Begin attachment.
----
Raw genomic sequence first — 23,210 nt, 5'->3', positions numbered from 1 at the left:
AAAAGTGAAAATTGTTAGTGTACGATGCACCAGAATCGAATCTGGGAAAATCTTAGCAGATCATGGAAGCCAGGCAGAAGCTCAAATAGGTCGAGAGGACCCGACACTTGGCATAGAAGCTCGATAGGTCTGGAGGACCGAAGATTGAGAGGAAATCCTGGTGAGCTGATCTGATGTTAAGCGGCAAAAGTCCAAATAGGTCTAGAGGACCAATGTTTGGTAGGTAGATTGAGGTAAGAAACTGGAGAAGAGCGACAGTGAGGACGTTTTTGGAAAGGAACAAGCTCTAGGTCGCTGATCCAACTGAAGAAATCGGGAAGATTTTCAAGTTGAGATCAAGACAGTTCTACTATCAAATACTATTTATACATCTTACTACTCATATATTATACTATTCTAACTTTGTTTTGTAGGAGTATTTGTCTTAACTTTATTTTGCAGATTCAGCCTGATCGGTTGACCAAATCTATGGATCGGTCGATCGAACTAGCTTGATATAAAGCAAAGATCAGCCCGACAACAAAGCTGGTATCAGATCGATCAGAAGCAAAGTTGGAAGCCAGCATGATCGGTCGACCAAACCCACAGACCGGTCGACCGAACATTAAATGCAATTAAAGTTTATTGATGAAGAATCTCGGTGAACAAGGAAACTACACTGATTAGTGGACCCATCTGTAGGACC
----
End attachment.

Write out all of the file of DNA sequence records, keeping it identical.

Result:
Raw genomic sequence first — 23,210 nt, 5'->3', positions numbered from 1 at the left:
AAAAGTGAAAATTGTTAGTGTACGATGCACCAGAATCGAATCTGGGAAAATCTTAGCAGATCATGGAAGCCAGGCAGAAGCTCAAATAGGTCGAGAGGACCCGACACTTGGCATAGAAGCTCGATAGGTCTGGAGGACCGAAGATTGAGAGGAAATCCTGGTGAGCTGATCTGATGTTAAGCGGCAAAAGTCCAAATAGGTCTAGAGGACCAATGTTTGGTAGGTAGATTGAGGTAAGAAACTGGAGAAGAGCGACAGTGAGGACGTTTTTGGAAAGGAACAAGCTCTAGGTCGCTGATCCAACTGAAGAAATCGGGAAGATTTTCAAGTTGAGATCAAGACAGTTCTACTATCAAATACTATTTATACATCTTACTACTCATATATTATACTATTCTAACTTTGTTTTGTAGGAGTATTTGTCTTAACTTTATTTTGCAGATTCAGCCTGATCGGTTGACCAAATCTATGGATCGGTCGATCGAACTAGCTTGATATAAAGCAAAGATCAGCCCGACAACAAAGCTGGTATCAGATCGATCAGAAGCAAAGTTGGAAGCCAGCATGATCGGTCGACCAAACCCACAGACCGGTCGACCGAACATTAAATGCAATTAAAGTTTATTGATGAAGAATCTCGGTGAACAAGGAAACTACACTGATTAGTGGACCCATCTGTAGGACC